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Race Bias Suit Hits Keyfood

(J. Zambia Browne. NY Amsterdam News. June 6, 2002) - In a lawsuit filed under New York City's Human Rights Law, plaintiffs Shondelle Northe, Nancy Mena and Gina Healy have released audio tapes con-firming their allegations of racism and discrimination against executives of New York's Key Food Stores Co-operative Inc.

The plaintiffs' lawsuit, which seeks damages of $45 million, alleges that Key Food executives have long used race as a factor in hiring and that racial hostility and bias are commonplace at the company's main office.

The three plaintiffs, along with their attorney, Marc A. Rapaport, seem determined to send a strong message to Key Food that racial discrimination in the workplace will not be tolerated.

The audio tapes released by the plaintiffs contain damaging tape-recorded conversations, including a conversation in which an alleged top management official is heard using disparaging and insulting remarks about Black applicants, especially women.

On the tape, Richard Grenard, a Key Food executive who oversees produce purchasing for the company, is allegedly heard questioning whether a particular applicant from Jamaica was "a f-king nigger." Grenard is also heard asking whether the applicant had dreadlocks and whether she smelled.

Plaintiff Nancy Mena was employed as an accounts payable clerk at the company's main office until she was no longer able to endure the ongoing harassment, intimidation and racial insults, which included, according to the complaint, being called "Aunt Jemima" by her supervisor. She called it quits last February after work-ing at the company for approximately two years.

In addition, the plaintiffs charged that Grenard is also fond of playing the gender card, creating an unpleasant environment for female employees, irrespective of skin color.

Rapaport, who filed the law-suit on behalf of the plaintiffs, said that although officials at Key Food have heard the evidence on tape, they have decided to remain steadfast in their defense of Grenard and others."Instead of confronting the situation and making efforts to stem the problem," Rapaport declared, "management is trying to stonewall the case and use every conceivable tactic to pre-vent the case from going to trial."

He added that this kind of conduct is unacceptable. "Our goal is to send a loud and clear message to Key Food that its racist behavior won't be tolerated," Rapaport continued:

Key Food, which does more than $400 million of business annually in the city's African-American and Latino communities, unlocks buying power for independent New York grocers. Founded in 1933, the co-op helps more than 110 independently owned food retailers in the metropolitan area compete with major supermarket chains by pooling buying power.

When contacted for comment, Key Food referred us to its attorneys at the law firm of Fulbright and Jaworski, who did not return repeated telephone calls.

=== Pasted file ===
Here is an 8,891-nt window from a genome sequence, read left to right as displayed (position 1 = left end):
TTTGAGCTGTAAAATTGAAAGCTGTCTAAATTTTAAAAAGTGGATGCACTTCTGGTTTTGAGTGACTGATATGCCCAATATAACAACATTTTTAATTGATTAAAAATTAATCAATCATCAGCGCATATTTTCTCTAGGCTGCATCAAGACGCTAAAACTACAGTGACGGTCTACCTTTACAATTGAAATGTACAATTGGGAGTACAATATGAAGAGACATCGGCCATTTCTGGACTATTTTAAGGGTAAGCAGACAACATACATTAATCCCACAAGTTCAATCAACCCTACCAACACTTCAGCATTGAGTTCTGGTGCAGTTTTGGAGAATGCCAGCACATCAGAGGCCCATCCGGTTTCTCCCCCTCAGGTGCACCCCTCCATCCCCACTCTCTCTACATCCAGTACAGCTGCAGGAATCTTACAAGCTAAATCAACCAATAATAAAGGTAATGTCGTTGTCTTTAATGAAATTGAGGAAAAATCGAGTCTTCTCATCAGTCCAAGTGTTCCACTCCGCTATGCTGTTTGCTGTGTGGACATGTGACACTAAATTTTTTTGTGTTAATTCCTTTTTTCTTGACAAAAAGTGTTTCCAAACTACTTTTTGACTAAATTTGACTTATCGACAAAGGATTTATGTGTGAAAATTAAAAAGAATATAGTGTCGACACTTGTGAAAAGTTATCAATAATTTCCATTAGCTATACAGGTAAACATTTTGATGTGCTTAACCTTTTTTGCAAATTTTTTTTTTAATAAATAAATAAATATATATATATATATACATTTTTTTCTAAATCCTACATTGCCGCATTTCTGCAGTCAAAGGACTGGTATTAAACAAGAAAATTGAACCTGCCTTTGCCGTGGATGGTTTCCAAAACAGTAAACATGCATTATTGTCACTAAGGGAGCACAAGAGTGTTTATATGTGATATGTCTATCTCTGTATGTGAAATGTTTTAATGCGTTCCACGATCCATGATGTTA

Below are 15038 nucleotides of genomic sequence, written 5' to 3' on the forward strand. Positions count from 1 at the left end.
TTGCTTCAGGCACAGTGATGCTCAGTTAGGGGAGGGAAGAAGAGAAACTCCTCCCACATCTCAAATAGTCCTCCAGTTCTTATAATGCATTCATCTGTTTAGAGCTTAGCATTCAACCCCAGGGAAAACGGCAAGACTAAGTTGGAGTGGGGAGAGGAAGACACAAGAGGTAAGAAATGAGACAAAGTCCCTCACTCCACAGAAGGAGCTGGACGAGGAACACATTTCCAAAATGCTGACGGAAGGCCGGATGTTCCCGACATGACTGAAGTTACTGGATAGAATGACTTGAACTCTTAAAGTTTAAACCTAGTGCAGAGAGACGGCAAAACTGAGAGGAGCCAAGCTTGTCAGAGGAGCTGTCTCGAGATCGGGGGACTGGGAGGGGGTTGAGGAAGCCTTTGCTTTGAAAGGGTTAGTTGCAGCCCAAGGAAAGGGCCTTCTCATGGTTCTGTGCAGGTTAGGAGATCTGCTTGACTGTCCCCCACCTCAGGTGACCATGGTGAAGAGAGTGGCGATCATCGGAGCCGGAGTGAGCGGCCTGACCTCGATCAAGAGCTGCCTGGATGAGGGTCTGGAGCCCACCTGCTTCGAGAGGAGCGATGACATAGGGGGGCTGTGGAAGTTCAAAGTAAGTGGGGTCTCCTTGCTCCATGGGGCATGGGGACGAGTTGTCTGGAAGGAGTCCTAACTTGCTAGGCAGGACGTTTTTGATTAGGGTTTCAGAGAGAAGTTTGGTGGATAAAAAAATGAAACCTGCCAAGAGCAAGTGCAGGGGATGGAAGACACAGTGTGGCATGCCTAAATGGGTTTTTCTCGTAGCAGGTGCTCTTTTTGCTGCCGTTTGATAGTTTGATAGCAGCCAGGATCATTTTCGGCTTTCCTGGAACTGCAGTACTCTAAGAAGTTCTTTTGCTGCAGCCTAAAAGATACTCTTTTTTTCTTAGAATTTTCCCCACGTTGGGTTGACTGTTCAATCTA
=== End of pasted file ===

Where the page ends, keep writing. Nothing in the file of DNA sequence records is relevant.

Key Food has vehemently denied the allegations and even filed a motion to have them dismissed, but was rejected by Judge Herbert Kramer, who apparently found some validity to the charges and wants the case to proceed.

In his ruling, Kramer referred to numerous derogatory comments of an explicit sexual nature made against Healy, one of plaintiffs in the lawsuit.

"Healy was subjected to intimidation, ridicule and insult at the job, and such claims make out a cause of action for hostile work environment," Kramer said.

He said that "an employer is subject to vicarious liability to a victimized employee for an actionable hostile environment created by a supervisor with immediate authority over the employee."

The judge expressed concern that Key Food did not take action to remedy the situation when repeated complaints were made by some of the victims.

"The law is violated when the workplace is permeated with discriminatory intimidation, ridicule and insult that is sufficiently severe or pervasive to alter the conditions of the victim's employment and create an abusive working environment," Kramer ruled.

Cynthia Davis, director the Crisis Division at the National Action Network, headed by the Rev. A1 Sharpton, said she has been working with Rapaport since he brought the matter to the attention of the network. Davis said she is appalled that a firm like Key Food would be aware of the situation and the comments made on tape by one of its officials and do nothing about it.

"No other race of people with the exception of Black folks would sit idle and allow such a thing to happen. We must stop accepting this kind of behavior from corporations while we continue to give them our money," Davis declared.

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